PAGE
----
Jennings pointed out that this can affect the way in which contracts are re-let, particularly when service delivery equipment is becoming outdated or worn. “If there is no life left in assets at the end of a contract, an incoming supplier will not want to take them on without a substantial risk premium and immediate transformation programme,” he noted. That makes new suppliers appear more expensive than incumbents, which are often happy to soldier on with the old assets and defer the costs of replacement – even when that builds up greater costs in the long term.

Dependence on existing suppliers can partly be avoided by setting contract lengths of three to five years rather than a decade – and Elliott pointed out that this allows commissioners to more easily make changes to services without renegotiating with an incumbent. Shorter contracts also allow for a relatively quick exit if performance is poor, he said, and longer ones can “go off track as people forget what they were about”.

Avoiding calamity
With the main ingredients for success listed, the chair asked how recent outsourcing failures could have been avoided. What about the abuse of care home residents, for example? In part, said Wood, such problems should be eliminated by good policy work: the care sector controversies illustrate the need to “get the policy right before you implement outsourcing. If you don’t, the rest of it doesn’t follow.” Even then, a strong inspection regime is required to ensure quality, she added: “Outsourcing does not absolve us of responsibility for a service, so we need inspection.”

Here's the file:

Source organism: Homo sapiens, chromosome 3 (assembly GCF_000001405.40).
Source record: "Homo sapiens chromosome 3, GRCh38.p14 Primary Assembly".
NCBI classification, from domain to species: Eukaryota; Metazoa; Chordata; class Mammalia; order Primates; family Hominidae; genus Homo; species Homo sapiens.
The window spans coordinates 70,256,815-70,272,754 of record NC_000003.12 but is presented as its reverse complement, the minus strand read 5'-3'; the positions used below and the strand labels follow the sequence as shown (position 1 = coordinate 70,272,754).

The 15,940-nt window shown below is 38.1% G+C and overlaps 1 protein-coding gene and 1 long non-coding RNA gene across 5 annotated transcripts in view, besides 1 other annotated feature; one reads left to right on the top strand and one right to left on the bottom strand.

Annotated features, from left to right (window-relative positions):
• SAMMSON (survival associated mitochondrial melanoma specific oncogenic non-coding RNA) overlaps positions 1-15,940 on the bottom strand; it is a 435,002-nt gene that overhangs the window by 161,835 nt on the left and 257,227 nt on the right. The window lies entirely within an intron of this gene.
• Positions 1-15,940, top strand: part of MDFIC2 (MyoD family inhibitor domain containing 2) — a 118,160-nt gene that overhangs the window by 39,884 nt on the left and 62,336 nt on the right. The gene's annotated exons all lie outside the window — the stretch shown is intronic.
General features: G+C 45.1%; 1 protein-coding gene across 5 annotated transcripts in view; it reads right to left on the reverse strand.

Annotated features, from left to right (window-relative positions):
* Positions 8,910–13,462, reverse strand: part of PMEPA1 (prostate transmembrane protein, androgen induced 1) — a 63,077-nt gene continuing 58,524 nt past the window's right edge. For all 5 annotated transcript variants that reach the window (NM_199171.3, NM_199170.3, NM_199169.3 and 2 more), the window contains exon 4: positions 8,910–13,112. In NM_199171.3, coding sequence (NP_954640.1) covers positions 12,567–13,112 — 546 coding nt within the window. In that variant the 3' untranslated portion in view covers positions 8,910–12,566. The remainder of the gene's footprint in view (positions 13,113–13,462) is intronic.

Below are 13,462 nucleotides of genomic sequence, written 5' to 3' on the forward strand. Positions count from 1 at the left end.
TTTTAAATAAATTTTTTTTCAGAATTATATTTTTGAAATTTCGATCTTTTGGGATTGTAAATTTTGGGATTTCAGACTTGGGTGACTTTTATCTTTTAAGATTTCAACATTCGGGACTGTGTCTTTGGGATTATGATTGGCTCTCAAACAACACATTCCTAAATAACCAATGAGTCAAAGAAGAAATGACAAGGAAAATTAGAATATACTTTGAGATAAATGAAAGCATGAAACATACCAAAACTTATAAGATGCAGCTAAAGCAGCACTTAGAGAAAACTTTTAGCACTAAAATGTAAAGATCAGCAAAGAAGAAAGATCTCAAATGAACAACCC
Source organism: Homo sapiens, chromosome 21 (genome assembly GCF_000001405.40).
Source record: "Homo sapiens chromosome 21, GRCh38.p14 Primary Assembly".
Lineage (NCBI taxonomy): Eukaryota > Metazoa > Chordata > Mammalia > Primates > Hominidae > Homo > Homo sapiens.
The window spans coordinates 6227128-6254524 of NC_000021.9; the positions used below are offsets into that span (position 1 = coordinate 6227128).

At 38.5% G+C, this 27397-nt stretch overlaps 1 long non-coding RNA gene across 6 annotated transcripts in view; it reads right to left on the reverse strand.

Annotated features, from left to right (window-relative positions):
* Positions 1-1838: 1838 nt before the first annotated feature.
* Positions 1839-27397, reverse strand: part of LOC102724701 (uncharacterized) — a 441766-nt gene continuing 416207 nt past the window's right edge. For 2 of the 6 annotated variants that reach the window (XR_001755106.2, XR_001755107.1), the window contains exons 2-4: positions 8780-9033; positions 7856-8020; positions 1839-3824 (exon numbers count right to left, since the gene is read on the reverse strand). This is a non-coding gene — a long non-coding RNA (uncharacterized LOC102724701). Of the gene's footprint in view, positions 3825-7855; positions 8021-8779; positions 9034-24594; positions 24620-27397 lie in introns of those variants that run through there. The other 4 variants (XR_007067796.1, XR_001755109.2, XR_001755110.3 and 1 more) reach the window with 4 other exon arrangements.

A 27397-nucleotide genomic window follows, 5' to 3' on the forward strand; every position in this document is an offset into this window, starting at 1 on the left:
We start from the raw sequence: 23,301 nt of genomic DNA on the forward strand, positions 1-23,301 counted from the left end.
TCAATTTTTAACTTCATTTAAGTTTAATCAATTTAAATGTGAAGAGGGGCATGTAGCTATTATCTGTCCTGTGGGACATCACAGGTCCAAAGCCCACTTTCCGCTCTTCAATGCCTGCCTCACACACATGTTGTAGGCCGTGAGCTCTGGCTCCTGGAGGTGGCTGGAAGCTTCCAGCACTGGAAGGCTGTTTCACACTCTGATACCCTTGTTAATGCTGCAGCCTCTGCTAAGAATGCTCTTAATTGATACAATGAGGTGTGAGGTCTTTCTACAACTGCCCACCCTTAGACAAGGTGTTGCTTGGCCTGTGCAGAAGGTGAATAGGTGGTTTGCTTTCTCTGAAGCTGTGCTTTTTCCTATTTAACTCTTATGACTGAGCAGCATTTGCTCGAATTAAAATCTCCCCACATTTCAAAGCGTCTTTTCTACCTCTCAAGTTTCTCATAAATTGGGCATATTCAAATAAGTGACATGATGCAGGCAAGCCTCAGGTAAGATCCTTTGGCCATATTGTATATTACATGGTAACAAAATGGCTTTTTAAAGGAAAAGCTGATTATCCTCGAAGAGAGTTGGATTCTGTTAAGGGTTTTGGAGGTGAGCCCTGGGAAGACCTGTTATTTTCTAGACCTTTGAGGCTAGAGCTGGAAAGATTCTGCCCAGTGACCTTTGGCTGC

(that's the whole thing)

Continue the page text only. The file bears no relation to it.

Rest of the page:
Wood also pointed out that the collapse of care provider Southern Cross demonstrates the need for civil servants to put fall-back plans in place, and keep a careful eye on the provider’s financial health: “Have a contingency plan, so if a significant issue is imminent you have something you can put in place.”